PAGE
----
Nathaniel Fick

From Wikipedia, the free encyclopedia
Jump to navigation Jump to search
Nathaniel Fick
Nate fick headshot.jpg
Born (1977-06-23) June 23, 1977 (age 41)
Baltimore, Maryland, U.S.
Allegiance United States of America
Service/branch United States Marine Corps
Years of service1999–2004
RankUS-O3 insignia.svg Captain
Commands heldWeapons Platoon, Bravo Company, 1st Battalion, 1st Marines
2nd Platoon, Bravo Company, 1st Reconnaissance Battalion
Battles/warsWar on Terror

Nathaniel C. "Nate" Fick (born June 23, 1977) is an American technology executive, board member, author, and former United States Marine Corps officer. Since 2012 he has been the CEO of Endgame, Inc., a cyber security software company based in Washington, D.C. and San Francisco, CA. He is also an Operating Partner at Bessemer Venture Partners. He came to public notice for his writing on military life and the conflicts in Afghanistan and Iraq.[1] Fick is the author of One Bullet Away: The Making of a Marine Officer, a memoir of his military experience published in 2005 that was a New York Times bestseller, one of the Washington Post's "Best Books of the Year," and one of the Military Times' "Best Military Books of the Decade."

Early life and education[edit]

Fick was born in Baltimore, Maryland in 1977, and attended Loyola Blakefield high school in Towson, Maryland. Fick went on to attend Dartmouth College. He later graduated with degrees in classics and government in 1999. While at Dartmouth, Fick captained the cycling team to a U.S. National Championship and wrote a senior thesis on Thucydides' History of the Peloponnesian War and its implications for American foreign policy.[2] Nate earned both an MPA and MBA from Harvard University.


In 1998, after his junior year at Dartmouth, Fick attended the United States Marine Corps Officer Candidates School and was commissioned a second lieutenant upon graduating college the following year.[1]

Fick was trained as an infantry officer and was eventually assigned as a platoon commander to 1st Battalion 1st Marines. He was an officer in the Amphibious Ready Group of the 15th Marine Expeditionary Unit based in Darwin, Northern Territory training with the Australian Army for humanitarian operations deployment to East Timor until the September 11 attacks. He then led his platoon into Afghanistan for Operation Enduring Freedom to support the War on Terror. Upon his return to the United States in March 2002, he was recommended for Marine reconnaissance training. He also completed Army Airborne School.[3] He subsequently led Second Platoon of Bravo Company of the 1st Reconnaissance Battalion during the invasion of Iraq in 2003.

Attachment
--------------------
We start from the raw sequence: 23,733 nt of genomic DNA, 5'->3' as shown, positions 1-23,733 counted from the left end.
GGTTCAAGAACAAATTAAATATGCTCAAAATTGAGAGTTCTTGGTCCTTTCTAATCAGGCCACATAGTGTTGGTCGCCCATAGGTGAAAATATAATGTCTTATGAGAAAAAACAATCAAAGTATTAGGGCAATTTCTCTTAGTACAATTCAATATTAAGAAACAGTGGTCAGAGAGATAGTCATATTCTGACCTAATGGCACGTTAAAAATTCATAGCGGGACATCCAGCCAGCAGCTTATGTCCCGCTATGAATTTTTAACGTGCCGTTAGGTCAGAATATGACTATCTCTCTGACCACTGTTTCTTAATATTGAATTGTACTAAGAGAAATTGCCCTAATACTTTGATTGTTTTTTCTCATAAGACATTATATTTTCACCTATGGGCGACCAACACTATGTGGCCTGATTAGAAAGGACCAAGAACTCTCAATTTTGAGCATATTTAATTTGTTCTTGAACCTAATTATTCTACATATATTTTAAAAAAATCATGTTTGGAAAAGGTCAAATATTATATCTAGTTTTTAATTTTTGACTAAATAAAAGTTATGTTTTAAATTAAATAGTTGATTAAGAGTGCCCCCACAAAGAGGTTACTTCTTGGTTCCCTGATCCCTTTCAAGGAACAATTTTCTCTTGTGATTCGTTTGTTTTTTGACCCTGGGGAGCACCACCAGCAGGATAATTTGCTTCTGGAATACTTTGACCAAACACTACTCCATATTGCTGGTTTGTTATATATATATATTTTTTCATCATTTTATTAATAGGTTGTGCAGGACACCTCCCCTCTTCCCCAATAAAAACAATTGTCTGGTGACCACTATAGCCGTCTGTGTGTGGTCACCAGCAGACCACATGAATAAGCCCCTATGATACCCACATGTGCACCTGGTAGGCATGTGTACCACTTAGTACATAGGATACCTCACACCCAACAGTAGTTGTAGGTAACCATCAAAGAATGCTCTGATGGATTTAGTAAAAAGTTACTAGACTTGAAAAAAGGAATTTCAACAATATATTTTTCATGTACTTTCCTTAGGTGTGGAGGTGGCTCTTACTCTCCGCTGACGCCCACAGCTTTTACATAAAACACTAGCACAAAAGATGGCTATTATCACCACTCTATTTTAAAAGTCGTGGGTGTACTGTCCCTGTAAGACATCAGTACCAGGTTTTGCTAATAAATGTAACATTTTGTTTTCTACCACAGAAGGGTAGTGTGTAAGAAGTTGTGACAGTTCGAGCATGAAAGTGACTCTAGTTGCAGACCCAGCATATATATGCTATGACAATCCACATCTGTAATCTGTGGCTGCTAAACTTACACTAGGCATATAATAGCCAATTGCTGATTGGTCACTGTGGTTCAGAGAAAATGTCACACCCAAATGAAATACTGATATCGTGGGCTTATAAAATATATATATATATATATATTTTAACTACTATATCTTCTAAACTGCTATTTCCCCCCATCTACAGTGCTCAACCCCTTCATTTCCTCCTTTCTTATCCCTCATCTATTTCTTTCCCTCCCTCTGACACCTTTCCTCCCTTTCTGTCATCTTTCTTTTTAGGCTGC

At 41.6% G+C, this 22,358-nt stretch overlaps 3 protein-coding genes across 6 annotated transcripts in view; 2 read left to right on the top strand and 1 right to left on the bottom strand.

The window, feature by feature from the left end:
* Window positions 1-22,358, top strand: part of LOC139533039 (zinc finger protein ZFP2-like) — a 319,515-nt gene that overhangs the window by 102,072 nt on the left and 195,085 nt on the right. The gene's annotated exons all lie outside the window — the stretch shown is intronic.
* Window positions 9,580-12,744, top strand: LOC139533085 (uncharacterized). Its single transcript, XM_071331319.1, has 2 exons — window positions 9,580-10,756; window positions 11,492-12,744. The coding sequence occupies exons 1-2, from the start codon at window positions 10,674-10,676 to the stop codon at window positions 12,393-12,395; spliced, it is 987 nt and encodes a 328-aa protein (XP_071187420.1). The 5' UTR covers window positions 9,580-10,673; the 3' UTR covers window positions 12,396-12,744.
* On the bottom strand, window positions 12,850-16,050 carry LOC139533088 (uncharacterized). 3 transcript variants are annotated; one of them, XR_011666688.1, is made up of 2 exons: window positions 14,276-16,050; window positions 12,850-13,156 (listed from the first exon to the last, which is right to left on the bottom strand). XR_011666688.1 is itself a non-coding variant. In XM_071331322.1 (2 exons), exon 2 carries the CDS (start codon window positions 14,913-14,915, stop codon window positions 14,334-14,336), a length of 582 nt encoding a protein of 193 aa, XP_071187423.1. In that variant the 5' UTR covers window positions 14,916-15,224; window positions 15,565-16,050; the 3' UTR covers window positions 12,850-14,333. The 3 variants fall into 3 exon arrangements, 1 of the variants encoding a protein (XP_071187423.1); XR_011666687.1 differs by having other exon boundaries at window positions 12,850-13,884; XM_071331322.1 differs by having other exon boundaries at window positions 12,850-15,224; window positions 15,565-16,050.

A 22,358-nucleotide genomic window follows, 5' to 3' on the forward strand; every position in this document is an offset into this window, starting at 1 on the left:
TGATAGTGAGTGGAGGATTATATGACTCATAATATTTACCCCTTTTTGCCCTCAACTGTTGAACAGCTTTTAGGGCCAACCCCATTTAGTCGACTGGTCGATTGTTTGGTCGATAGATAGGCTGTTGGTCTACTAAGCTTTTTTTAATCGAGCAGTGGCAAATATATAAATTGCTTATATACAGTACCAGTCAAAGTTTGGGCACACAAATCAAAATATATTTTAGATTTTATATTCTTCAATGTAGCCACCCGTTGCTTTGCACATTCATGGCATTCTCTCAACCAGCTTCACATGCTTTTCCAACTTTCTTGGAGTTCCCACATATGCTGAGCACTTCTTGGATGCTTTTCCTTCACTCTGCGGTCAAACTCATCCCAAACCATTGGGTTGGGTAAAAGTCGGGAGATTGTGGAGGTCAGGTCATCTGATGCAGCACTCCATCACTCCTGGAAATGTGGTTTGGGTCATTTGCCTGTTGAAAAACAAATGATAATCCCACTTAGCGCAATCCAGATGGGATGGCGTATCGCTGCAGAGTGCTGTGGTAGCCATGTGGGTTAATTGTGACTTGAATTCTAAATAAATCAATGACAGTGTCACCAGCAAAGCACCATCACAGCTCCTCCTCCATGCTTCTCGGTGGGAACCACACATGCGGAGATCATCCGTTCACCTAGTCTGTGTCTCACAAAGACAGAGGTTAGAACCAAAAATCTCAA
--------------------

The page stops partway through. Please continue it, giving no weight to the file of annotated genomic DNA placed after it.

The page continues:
Fick left the U.S. Marine Corps as a captain in December 2003,[4] and Captain Brent Morel took his place as platoon commander. Morel was killed in a firefight in Fallujah in April, 2004. One Bullet Away is dedicated to Morel.

After leaving the Marines, Fick used the GI Bill to attend Harvard Business School and the Harvard Kennedy School.

Fick became the Chief Operating Officer (COO) at the Center for a New American Security in 2008 and later was appointed CEO in June 2009.[5]

He comments frequently in the media on technology and national security matters, and his writing has appeared in the New York Times, The Washington Post, and the Wall Street Journal. He appears regularly on business television, including CNBC and Bloomberg TV. Fick has testified before the United States Senate on Iraq[6] and spoke at the 2008 Democratic National Convention in Denver on August 28, 2008, the night Barack Obama accepted the presidential nomination.

Fick was elected to Dartmouth College's Board of Trustees in April 2012.[7] He also serves on the Military & Veterans Advisory Council at JPMorgan Chase & Co.

Personal life[edit]

He resides in Washington, D.C. with his wife, Margaret Angell, and two daughters.[7]

In popular culture[edit]

Fick and his platoon were the subjects of a series of articles in Rolling Stone and the book Generation Kill by the embedded journalist Evan Wright. The articles won the National Magazine Award in 2003. Generation Kill was adapted by David Simon and Ed Burns into a miniseries of the same name for HBO, in which Fick was portrayed by Stark Sands.

See also[edit]


  1. ^ a b Fang, Bay (January 1, 2006). "A 'Reluctant Warrior' in Iraq". U.S. News & World Report. Retrieved March 22, 2012.
  2. ^ "About the Author". Oettinger & Associates. Retrieved March 23, 2012.
  3. ^ "Untitled Document".
  4. ^ "Nathaniel Fick". Abebooks. Retrieved 2014-08-06.
  5. ^ "Nathaniel C. Fick". Center for a New American Security. Archived from the original on March 22, 2012. Retrieved March 23, 2012.
  6. ^ "Nate Fick at DPC Hearing in Chicago". YouTube. October 12, 2006. Retrieved March 23, 2012.
  7. ^ a b "Nathaniel C. Fick '99".

External links[edit]